Oregon Guidebook Identifies Good Bugs, Bad Bugs

Illustrated publication offers photos of Pacific Northwest insects.

Published on: May 3, 2012

With a hand lens and photo-illustrated guide by Oregon State University Extension and Oregon Tilth, you can teach yourself to identify beneficial insects that prey on your crop pests.

The just-released guidebook, "A Pocket Guide: Common Natural Enemies of Crop and Garden  Pests in the Pacific Northwest" – publication EC 1613-E – offers macroscopic photos of many natural predators and parasitoids in their life stages, along with identification and observation tips.

It is available on line for no charge at http://ipmnet.org/Pocket_Guide_of_Natural_Enemies.pdf.

This syrphid (cq) fly larvae is just one of the many beneficial insects shown in Oregon State Universitys new bug guidebook.
This syrphid (cq) fly larvae is just one of the many beneficial insects shown in Oregon State University's new bug guidebook.

The Farmscaping for Beneficials program at OSU's Integrated Plant Protection Center works with PNW growers to help foster beneficial invertebrate predators and parasitoids and native pollinators on their farms. These tiny creatures can help control crop pests such as aphids, cutworms, earworms, slugs, leaf miners, spider mites and earwigs.

"Predators and parasitoids that can manage farm and garden pests include lady beetles, predator mites, hoverflies, the green lacewing, damsel bugs, stinkbugs, parasitic wasps and predacious ground beetles," explains Gwendolyn Ellen, coordinators of Farmscaping.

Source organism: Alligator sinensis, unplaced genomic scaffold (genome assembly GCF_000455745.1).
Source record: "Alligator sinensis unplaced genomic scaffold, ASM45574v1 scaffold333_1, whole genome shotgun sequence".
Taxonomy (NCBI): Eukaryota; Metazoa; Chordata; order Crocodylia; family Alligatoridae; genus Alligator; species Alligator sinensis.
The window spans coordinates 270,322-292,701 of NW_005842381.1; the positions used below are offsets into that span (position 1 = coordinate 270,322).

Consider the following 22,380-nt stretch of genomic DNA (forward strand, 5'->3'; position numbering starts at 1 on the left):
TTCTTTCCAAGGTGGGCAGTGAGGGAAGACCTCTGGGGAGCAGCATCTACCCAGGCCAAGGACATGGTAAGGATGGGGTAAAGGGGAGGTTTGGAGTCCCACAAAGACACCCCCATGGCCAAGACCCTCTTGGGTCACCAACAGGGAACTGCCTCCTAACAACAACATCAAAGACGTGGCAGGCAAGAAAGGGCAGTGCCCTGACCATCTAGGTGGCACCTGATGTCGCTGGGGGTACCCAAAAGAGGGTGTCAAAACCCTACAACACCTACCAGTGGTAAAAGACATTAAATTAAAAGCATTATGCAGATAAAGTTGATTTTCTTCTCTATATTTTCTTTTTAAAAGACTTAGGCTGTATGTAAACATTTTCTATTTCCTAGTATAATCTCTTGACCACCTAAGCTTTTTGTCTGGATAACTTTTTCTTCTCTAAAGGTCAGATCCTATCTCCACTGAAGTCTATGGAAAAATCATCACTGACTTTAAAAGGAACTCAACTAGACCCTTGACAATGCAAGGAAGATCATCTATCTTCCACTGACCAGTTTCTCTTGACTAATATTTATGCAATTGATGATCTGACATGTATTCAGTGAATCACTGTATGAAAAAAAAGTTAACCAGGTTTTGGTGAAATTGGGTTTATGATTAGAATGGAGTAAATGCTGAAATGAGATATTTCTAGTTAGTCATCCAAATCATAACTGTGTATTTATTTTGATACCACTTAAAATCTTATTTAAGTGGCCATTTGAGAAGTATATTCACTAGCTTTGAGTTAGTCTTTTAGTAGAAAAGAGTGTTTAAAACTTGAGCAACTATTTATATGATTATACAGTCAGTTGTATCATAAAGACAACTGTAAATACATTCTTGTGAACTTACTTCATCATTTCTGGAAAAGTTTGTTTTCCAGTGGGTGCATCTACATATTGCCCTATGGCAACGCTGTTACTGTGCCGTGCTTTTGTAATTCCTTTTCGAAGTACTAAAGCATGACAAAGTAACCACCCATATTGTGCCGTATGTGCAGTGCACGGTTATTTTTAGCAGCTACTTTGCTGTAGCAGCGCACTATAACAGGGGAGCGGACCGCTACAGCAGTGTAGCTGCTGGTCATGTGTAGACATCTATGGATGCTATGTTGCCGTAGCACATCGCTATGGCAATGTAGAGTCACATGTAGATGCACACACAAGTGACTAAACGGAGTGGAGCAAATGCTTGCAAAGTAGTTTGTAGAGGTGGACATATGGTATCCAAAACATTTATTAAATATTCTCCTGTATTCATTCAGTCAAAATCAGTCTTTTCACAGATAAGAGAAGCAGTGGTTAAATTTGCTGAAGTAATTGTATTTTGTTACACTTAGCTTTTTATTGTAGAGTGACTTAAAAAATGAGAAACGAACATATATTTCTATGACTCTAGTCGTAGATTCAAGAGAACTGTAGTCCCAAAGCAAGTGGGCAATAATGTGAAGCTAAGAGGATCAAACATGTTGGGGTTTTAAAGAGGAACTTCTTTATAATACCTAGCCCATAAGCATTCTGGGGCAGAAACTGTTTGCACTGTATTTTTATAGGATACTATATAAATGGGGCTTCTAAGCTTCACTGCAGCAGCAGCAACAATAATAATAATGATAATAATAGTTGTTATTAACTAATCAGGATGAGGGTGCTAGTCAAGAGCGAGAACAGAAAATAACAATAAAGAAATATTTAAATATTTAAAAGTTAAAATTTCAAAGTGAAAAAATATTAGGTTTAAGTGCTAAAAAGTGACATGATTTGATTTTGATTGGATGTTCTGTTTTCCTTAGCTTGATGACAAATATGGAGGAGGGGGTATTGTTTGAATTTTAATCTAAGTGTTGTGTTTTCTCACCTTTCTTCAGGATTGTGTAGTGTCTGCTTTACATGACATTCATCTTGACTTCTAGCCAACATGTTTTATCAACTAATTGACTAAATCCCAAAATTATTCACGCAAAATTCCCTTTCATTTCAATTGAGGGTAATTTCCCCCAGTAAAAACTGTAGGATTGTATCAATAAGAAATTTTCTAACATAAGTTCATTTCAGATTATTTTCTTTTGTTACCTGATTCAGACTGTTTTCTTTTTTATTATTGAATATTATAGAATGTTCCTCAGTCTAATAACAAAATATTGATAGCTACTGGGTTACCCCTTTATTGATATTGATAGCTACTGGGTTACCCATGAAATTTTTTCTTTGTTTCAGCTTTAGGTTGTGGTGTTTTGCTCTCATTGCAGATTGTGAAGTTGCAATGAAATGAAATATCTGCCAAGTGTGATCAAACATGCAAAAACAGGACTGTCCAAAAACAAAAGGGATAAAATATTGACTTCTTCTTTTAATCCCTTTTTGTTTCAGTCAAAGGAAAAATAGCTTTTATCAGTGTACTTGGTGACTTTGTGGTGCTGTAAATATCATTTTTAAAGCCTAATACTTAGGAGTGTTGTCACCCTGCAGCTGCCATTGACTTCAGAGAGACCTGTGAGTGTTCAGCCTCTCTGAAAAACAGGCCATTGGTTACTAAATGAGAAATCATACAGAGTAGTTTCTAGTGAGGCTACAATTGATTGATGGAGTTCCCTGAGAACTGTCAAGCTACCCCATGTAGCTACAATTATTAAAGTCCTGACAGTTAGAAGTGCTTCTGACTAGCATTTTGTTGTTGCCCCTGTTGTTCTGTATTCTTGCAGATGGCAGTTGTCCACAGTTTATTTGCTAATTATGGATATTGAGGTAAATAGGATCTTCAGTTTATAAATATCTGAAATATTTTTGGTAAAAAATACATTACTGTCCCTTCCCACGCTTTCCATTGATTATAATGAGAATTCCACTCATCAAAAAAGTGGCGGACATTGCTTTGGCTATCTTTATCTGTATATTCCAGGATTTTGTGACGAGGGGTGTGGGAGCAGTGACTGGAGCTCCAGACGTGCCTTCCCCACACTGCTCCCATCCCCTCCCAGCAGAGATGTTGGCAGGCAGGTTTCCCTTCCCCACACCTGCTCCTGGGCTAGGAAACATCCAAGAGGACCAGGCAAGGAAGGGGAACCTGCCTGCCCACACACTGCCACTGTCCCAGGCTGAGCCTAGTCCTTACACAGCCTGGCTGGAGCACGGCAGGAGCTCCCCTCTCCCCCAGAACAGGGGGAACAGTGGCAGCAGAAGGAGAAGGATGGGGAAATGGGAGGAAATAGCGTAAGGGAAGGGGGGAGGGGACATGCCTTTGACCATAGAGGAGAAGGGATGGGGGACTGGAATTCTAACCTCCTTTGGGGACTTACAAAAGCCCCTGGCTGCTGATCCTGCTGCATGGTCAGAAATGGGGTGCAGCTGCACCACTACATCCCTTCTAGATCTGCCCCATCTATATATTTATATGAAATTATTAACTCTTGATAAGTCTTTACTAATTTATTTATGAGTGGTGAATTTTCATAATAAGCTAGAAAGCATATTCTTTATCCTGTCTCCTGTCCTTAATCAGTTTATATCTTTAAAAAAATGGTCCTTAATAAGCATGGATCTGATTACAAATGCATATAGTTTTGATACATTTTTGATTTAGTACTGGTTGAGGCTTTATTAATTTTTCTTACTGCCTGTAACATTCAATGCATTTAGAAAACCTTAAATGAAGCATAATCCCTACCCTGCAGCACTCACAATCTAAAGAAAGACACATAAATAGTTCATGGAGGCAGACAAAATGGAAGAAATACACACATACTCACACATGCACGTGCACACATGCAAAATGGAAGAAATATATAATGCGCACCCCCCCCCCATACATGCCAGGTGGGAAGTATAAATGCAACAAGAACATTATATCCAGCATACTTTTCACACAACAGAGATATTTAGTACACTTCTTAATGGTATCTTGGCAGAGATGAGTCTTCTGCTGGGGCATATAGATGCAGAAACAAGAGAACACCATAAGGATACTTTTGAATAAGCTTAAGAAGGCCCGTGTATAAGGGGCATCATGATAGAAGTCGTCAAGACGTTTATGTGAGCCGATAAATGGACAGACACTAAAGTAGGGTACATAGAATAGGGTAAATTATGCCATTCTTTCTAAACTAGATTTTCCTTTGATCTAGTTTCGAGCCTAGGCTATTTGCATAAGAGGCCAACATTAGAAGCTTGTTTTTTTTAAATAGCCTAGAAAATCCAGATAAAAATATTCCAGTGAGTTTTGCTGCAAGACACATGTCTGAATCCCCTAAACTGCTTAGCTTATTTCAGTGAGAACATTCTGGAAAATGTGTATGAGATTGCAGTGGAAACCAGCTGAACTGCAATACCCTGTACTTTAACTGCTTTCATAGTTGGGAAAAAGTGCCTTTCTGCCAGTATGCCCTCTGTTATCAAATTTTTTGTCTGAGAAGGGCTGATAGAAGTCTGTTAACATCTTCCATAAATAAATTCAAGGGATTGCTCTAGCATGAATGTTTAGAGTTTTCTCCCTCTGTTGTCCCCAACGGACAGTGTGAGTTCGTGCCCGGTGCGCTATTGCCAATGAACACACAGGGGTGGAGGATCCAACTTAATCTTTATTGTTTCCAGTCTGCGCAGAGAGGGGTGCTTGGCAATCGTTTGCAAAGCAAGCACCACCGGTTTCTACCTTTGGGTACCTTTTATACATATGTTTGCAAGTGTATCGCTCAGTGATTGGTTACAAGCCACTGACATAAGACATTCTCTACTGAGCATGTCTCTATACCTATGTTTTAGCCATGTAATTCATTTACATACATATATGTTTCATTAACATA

"The trick is to learn to tell the good bugs from the bad."

That's where the guide will help, as well as additional photos of beneficials that can be viewed at http://mint.ippc.orst.edu/beneficalinsects.htm.

The new release prints out in four pages of colorful illustrations of various stages of each of 19 beneficials, providing pictures of various life stages of each.

The printout is designed to be best reproduced on cardstock, which can be cut into reference cards and laminated, if desired, for regular use in checking your plantings.

Protection of biocontrol beneficials is important, the guide reminds, and provides these tips to make sure you encourage good bug populations:

n  Be careful using pesticides which can destroy beneficial populations

n  Provide nectar or pollen sources to encourage beneficial populations

n  Manipulate beneficial behavior using attractants or plant structures.

n  Augment natural enemy populations with mass-releases of lab-reared individuals.

n  Introduce natural enemies that are absent from some areas.